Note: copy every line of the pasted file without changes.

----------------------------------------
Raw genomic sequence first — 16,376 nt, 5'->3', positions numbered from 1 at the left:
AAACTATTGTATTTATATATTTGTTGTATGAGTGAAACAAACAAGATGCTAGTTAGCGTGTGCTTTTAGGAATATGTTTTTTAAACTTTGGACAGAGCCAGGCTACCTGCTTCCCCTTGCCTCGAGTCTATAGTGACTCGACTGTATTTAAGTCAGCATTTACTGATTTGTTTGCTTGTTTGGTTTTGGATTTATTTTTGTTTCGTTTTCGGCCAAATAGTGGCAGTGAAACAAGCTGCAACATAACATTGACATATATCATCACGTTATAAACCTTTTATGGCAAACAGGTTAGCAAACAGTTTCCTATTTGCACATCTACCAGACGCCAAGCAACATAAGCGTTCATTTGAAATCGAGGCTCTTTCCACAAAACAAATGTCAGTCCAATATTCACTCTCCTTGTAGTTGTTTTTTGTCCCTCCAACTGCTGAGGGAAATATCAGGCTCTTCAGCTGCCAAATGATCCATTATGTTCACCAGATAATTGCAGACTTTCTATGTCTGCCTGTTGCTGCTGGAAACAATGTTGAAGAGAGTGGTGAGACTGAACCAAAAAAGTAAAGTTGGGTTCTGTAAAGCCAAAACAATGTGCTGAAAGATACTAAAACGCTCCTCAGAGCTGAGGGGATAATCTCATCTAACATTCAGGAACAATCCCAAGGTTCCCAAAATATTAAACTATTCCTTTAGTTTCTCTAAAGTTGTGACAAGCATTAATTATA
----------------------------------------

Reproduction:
Raw genomic sequence first — 16,376 nt, 5'->3', positions numbered from 1 at the left:
AAACTATTGTATTTATATATTTGTTGTATGAGTGAAACAAACAAGATGCTAGTTAGCGTGTGCTTTTAGGAATATGTTTTTTAAACTTTGGACAGAGCCAGGCTACCTGCTTCCCCTTGCCTCGAGTCTATAGTGACTCGACTGTATTTAAGTCAGCATTTACTGATTTGTTTGCTTGTTTGGTTTTGGATTTATTTTTGTTTCGTTTTCGGCCAAATAGTGGCAGTGAAACAAGCTGCAACATAACATTGACATATATCATCACGTTATAAACCTTTTATGGCAAACAGGTTAGCAAACAGTTTCCTATTTGCACATCTACCAGACGCCAAGCAACATAAGCGTTCATTTGAAATCGAGGCTCTTTCCACAAAACAAATGTCAGTCCAATATTCACTCTCCTTGTAGTTGTTTTTTGTCCCTCCAACTGCTGAGGGAAATATCAGGCTCTTCAGCTGCCAAATGATCCATTATGTTCACCAGATAATTGCAGACTTTCTATGTCTGCCTGTTGCTGCTGGAAACAATGTTGAAGAGAGTGGTGAGACTGAACCAAAAAAGTAAAGTTGGGTTCTGTAAAGCCAAAACAATGTGCTGAAAGATACTAAAACGCTCCTCAGAGCTGAGGGGATAATCTCATCTAACATTCAGGAACAATCCCAAGGTTCCCAAAATATTAAACTATTCCTTTAGTTTCTCTAAAGTTGTGACAAGCATTAATTATA